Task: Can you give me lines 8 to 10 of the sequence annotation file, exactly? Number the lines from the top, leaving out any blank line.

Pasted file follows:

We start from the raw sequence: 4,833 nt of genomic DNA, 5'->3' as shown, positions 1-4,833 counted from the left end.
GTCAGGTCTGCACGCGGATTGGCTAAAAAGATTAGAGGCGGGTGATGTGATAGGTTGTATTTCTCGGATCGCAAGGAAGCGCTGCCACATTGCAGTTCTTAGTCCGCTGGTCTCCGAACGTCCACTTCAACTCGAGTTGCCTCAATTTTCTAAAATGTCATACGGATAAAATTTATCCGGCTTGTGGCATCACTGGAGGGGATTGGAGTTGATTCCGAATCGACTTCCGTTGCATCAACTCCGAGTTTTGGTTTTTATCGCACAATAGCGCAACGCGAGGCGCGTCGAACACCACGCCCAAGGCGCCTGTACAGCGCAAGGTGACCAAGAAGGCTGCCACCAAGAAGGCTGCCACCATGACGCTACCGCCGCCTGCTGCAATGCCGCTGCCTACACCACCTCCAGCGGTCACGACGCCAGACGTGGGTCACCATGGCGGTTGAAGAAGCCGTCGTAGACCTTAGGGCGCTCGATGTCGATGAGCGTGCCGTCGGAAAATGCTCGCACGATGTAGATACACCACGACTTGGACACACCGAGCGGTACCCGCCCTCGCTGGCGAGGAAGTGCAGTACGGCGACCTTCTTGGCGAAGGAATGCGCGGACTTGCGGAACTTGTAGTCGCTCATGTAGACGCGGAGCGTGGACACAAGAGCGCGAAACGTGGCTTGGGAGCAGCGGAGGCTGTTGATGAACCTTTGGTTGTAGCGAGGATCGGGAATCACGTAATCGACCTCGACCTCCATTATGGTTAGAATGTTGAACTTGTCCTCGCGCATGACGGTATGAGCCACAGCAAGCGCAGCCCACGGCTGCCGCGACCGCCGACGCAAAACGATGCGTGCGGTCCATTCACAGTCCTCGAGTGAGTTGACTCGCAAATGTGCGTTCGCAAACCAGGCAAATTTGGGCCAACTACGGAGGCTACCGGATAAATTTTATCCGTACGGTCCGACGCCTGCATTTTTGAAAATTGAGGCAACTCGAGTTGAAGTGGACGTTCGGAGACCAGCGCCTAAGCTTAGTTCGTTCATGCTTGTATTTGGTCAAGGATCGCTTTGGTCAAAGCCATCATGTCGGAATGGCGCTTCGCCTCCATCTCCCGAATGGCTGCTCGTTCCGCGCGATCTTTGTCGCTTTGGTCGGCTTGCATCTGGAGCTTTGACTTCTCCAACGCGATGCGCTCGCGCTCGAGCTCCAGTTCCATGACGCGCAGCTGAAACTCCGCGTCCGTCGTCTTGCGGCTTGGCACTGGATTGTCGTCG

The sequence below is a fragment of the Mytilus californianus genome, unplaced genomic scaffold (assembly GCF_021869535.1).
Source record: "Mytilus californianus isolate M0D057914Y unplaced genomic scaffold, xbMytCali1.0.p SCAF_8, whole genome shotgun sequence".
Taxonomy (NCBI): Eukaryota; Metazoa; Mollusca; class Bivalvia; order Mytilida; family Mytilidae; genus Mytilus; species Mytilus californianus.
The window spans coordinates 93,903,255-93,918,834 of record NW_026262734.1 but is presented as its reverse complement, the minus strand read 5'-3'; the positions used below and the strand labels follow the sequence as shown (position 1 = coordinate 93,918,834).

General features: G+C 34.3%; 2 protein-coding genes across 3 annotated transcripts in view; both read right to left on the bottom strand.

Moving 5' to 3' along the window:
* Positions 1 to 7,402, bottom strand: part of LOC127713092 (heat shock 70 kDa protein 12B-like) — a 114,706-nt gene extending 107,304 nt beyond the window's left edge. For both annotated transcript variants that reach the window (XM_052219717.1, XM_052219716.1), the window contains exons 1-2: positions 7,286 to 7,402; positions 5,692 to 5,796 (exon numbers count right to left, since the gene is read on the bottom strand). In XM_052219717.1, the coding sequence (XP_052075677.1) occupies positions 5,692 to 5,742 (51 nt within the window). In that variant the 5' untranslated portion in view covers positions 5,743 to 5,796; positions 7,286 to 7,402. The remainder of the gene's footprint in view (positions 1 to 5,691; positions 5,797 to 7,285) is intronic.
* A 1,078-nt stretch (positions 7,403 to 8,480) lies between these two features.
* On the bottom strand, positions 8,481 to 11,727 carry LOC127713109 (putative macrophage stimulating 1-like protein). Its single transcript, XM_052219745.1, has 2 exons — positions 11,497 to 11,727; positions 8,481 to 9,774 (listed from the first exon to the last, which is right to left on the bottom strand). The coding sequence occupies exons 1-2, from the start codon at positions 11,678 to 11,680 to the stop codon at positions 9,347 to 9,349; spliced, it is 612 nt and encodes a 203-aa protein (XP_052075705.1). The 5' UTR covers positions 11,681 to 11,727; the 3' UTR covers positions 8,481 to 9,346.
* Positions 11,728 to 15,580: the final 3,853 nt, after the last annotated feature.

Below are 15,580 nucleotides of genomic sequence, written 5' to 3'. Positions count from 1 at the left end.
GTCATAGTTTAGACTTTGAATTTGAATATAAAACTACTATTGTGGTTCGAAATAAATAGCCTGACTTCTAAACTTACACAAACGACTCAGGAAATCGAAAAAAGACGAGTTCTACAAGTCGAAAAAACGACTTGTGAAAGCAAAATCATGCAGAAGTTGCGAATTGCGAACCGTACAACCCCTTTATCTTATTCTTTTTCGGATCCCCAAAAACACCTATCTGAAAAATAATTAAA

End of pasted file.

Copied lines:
Moving 5' to 3' along the window:
* Positions 1 to 7,402, bottom strand: part of LOC127713092 (heat shock 70 kDa protein 12B-like) — a 114,706-nt gene extending 107,304 nt beyond the window's left edge. For both annotated transcript variants that reach the window (XM_052219717.1, XM_052219716.1), the window contains exons 1-2: positions 7,286 to 7,402; positions 5,692 to 5,796 (exon numbers count right to left, since the gene is read on the bottom strand). In XM_052219717.1, the coding sequence (XP_052075677.1) occupies positions 5,692 to 5,742 (51 nt within the window). In that variant the 5' untranslated portion in view covers positions 5,743 to 5,796; positions 7,286 to 7,402. The remainder of the gene's footprint in view (positions 1 to 5,691; positions 5,797 to 7,285) is intronic.
* A 1,078-nt stretch (positions 7,403 to 8,480) lies between these two features.